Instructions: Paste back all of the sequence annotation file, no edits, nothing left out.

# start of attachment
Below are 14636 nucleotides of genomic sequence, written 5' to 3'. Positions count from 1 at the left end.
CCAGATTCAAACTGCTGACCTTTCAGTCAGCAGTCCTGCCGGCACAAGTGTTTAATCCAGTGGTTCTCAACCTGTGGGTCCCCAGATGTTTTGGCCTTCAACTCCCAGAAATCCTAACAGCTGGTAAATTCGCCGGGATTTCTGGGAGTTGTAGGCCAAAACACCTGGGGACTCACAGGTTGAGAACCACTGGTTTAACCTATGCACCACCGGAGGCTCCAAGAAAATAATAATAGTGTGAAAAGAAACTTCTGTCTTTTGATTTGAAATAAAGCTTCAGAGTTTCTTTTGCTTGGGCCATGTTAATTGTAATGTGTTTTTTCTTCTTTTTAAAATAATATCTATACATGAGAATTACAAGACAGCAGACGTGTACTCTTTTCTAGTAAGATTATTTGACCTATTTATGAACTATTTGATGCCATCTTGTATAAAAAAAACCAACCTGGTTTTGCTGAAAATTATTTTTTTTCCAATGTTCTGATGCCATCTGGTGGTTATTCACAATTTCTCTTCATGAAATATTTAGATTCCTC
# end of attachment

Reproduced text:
Below are 14636 nucleotides of genomic sequence, written 5' to 3'. Positions count from 1 at the left end.
CCAGATTCAAACTGCTGACCTTTCAGTCAGCAGTCCTGCCGGCACAAGTGTTTAATCCAGTGGTTCTCAACCTGTGGGTCCCCAGATGTTTTGGCCTTCAACTCCCAGAAATCCTAACAGCTGGTAAATTCGCCGGGATTTCTGGGAGTTGTAGGCCAAAACACCTGGGGACTCACAGGTTGAGAACCACTGGTTTAACCTATGCACCACCGGAGGCTCCAAGAAAATAATAATAGTGTGAAAAGAAACTTCTGTCTTTTGATTTGAAATAAAGCTTCAGAGTTTCTTTTGCTTGGGCCATGTTAATTGTAATGTGTTTTTTCTTCTTTTTAAAATAATATCTATACATGAGAATTACAAGACAGCAGACGTGTACTCTTTTCTAGTAAGATTATTTGACCTATTTATGAACTATTTGATGCCATCTTGTATAAAAAAAACCAACCTGGTTTTGCTGAAAATTATTTTTTTTCCAATGTTCTGATGCCATCTGGTGGTTATTCACAATTTCTCTTCATGAAATATTTAGATTCCTC